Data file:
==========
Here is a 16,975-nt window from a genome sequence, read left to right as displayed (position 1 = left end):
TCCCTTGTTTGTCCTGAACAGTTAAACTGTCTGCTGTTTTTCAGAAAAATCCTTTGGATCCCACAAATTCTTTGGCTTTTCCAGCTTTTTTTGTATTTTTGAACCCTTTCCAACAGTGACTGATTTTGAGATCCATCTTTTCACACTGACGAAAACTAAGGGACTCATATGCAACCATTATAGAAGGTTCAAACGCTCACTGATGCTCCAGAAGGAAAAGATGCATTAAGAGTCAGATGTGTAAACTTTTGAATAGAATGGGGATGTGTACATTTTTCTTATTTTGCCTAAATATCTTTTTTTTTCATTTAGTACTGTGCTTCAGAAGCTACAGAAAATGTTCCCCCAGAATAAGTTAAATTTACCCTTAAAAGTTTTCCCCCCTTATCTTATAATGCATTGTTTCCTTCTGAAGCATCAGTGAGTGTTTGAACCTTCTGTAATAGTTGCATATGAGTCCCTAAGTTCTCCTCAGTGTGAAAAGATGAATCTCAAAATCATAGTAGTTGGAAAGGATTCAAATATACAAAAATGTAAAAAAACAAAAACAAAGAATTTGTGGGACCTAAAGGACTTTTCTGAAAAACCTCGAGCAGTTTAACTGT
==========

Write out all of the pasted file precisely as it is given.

Here is a 16,975-nt window from a genome sequence, read left to right as displayed (position 1 = left end):
TCCCTTGTTTGTCCTGAACAGTTAAACTGTCTGCTGTTTTTCAGAAAAATCCTTTGGATCCCACAAATTCTTTGGCTTTTCCAGCTTTTTTTGTATTTTTGAACCCTTTCCAACAGTGACTGATTTTGAGATCCATCTTTTCACACTGACGAAAACTAAGGGACTCATATGCAACCATTATAGAAGGTTCAAACGCTCACTGATGCTCCAGAAGGAAAAGATGCATTAAGAGTCAGATGTGTAAACTTTTGAATAGAATGGGGATGTGTACATTTTTCTTATTTTGCCTAAATATCTTTTTTTTTCATTTAGTACTGTGCTTCAGAAGCTACAGAAAATGTTCCCCCAGAATAAGTTAAATTTACCCTTAAAAGTTTTCCCCCCTTATCTTATAATGCATTGTTTCCTTCTGAAGCATCAGTGAGTGTTTGAACCTTCTGTAATAGTTGCATATGAGTCCCTAAGTTCTCCTCAGTGTGAAAAGATGAATCTCAAAATCATAGTAGTTGGAAAGGATTCAAATATACAAAAATGTAAAAAAACAAAAACAAAGAATTTGTGGGACCTAAAGGACTTTTCTGAAAAACCTCGAGCAGTTTAACTGT